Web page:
Initially, the District Court observed that mental health records are typically protected by the psychotherapist-patient privilege.  Thus, the wife’s records would be private unless the privilege was waived or inapplicable.  The husband made several arguments in favor of this conclusion, each of which was rejected.  First, the District Court held that the wife had not inadvertently waived her privilege.  The Court acknowledged that where a “calamitous event” occurs during a custody case, a trial court may find an implicit waiver of the statutory privilege.  However, in the instant case there was no evidence that such an event had occurred.  The District Court noted that the trial court could reconsider this conclusion if the husband was able to put on evidence of such a calamitous event at a future evidentiary hearing.  Second, the District Court held that the wife had not intentionally waived her privilege by agreeing to submit to a psychological evaluation under section 61.20.  Although the parties would have waived the privilege with respect to any records that they voluntarily presented to the evaluator because the parties agreed that such records would be discoverable, records beyond the scope of that agreement remained protected by the psychotherapist privilege.

Finally, the District Court concluded that the trial court had erred by ordering production that the wife produce her medical records directly to the husband without first requiring that they be subject to in-camera review.  The Court explained that a trial court must require in-camera review of such sensitive records to first determine whether they are relevant and non-privileged before permitting their release to the opposing party.  Failure to implement such safeguards is reversible error.

In a partial dissenting opinion, Judge Makar opined that the record contained ample evidence to support a conclusion that a “calamitous event” had occurred and that the wife had therefor waived her psychotherapist-patient privilege


Patel v. Shah (Third DCA, March 29, 2017)

The trial court denied the wife’s request for alimony at a final hearing because it found that the wife, pro se, had failed to file a counter-petition seeking such relief.  The Third District reversed, holding that the trial court should have treated the wife’s “Reply” to the husband’s divorce petition as an answer and counter-petition.  Because the wife’s Reply had, among other things, made allegations regarding the husband’s income and the wife’s need for support until remarriage, the trial court should have looked beyond the title of the pleading to the “content” and the “substance” of the document.


Rorrer v. Orban (Third DCA, March 29, 2017)

In a post-judgment case, the trial judge fashioned an attorney’s fees award to the former wife by adding the parties’ total attorney’s fees and pro-rating that total based on the parties’ respective incomes.  At the same time, the trial court noted that the former husband had engaged in improper litigation tactics and had caused the parties to incur more fees than would otherwise have been necessary.  The Third District reversed, holding that the trial court improperly created its own formula (which the trial court stated was meant to dissuade future litigation on both sides) instead of basing its award solely on the statutory factors, primarily need and ability to pay.  The District Court also observed that although the trial court found that the former husband was to blame for the high costs of the litigation, it did not appear to have based its award on this this finding.  As a result, the former wife was forced to bear at least some of the costs for the former husband’s behavior.  According, the District Court reversed the fees order for the trial court to reconsider it based on the appropriate statutory factors, including Rosen.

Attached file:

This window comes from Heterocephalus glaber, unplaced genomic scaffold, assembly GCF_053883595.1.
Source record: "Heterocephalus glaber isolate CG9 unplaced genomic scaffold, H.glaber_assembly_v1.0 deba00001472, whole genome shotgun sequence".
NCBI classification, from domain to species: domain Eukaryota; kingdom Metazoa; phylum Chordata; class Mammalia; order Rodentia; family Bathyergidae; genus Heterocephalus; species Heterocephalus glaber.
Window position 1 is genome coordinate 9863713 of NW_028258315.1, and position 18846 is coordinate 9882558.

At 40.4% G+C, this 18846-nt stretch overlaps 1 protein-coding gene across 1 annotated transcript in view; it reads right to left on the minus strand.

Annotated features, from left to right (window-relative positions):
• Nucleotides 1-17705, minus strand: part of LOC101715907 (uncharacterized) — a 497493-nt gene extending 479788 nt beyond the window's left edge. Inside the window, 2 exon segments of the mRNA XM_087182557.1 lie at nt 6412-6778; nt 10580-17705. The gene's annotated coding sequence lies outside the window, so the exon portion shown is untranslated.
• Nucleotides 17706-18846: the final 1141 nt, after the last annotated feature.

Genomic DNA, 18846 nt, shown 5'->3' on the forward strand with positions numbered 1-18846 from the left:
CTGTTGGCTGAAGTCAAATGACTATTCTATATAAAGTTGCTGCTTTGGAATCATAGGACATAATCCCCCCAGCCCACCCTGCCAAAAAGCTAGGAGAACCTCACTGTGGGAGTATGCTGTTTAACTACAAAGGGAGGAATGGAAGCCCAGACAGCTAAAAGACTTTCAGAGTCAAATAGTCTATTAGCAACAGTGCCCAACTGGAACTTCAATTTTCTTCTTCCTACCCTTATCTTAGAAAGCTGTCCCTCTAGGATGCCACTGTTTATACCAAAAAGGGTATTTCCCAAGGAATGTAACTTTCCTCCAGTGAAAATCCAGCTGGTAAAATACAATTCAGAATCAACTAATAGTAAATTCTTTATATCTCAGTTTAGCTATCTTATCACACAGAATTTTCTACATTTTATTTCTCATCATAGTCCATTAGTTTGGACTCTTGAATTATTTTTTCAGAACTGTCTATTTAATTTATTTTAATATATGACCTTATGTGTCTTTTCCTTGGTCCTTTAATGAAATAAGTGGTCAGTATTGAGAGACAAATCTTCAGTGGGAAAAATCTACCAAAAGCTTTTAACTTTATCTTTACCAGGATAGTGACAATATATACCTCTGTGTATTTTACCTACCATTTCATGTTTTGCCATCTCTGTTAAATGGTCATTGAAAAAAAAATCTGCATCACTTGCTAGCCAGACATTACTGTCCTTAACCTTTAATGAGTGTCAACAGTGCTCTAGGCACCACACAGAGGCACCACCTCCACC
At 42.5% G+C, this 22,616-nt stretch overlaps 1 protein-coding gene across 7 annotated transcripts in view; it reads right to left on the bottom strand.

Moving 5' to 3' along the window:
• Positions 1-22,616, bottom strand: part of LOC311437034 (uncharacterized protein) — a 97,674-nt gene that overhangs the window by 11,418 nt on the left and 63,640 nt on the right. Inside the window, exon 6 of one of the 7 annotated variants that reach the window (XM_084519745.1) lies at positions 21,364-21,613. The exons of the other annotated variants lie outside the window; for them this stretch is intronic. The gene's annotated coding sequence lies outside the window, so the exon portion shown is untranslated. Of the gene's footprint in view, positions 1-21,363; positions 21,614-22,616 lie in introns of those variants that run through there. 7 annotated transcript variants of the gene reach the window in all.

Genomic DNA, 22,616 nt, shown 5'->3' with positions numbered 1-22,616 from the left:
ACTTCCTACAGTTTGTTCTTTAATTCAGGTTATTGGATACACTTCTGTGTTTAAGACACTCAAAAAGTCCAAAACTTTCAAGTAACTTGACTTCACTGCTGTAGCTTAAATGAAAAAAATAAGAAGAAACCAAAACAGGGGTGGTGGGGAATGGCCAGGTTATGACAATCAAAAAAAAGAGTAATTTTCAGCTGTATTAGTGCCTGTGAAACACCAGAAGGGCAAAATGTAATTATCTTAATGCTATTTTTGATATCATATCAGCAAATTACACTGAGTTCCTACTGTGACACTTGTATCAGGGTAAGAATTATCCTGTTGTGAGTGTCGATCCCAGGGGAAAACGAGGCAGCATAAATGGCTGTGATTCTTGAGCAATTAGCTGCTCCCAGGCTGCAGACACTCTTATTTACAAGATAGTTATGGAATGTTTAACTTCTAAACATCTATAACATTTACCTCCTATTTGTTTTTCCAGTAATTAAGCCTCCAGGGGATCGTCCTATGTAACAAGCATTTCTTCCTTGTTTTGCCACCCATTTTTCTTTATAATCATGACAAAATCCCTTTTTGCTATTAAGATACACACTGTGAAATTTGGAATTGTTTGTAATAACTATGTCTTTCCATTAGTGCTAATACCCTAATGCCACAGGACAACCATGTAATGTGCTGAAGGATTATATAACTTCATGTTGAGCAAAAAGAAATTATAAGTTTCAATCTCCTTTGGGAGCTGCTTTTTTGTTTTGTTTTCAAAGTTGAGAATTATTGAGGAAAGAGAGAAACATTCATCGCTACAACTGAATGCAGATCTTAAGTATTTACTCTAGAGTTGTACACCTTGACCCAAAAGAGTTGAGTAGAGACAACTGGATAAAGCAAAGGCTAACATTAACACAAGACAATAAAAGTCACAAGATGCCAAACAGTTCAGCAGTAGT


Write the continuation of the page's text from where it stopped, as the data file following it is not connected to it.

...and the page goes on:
Although moot, the Court wrote additionally to explain that the trial court could rule on fees even with respect to prior orders that did not expressly reserve jurisdiction to adjudicate fees.  In so ruling, the Court observed that these orders were all part of a general post-judgment litigation and that no inequity would be done by allowing the trial court to fashion a fees award that included litigation related to these orders.

Family Law Appellate Update for week ending 3/10/17

McClure v. Beck, Jr. (Fourth DCA, March 8, 2017)

In a modification proceeding, the trial court modified the parties’ shared parental responsibly to provide that if the parties are unable to agree on major decisions affecting the minor child, that the father would have ultimate decision-making authority.  The trial court stated that major decisions “include, but are not limited to, decisions about the children’s education, healthcare, and other responsibilities unique this family.”  The mother appealed this provision and the Fourth DCA reversed.

The District Court noted that a court may award shared parental responsibly while granting one parent ultimate decision making authority, but that it may do so only if it explicitly delineates the “specific aspects of the child’s welfare over which the parent shall have ultimate responsibly.”  In this case, the language of the trial court’s order was infinitely broad and therefore in violation of section 61.13(2)(b)(2)(a).  The District Court remanded this issue to the trial court solely for the purpose of identifying the specific areas over which the father would have final decision-making authority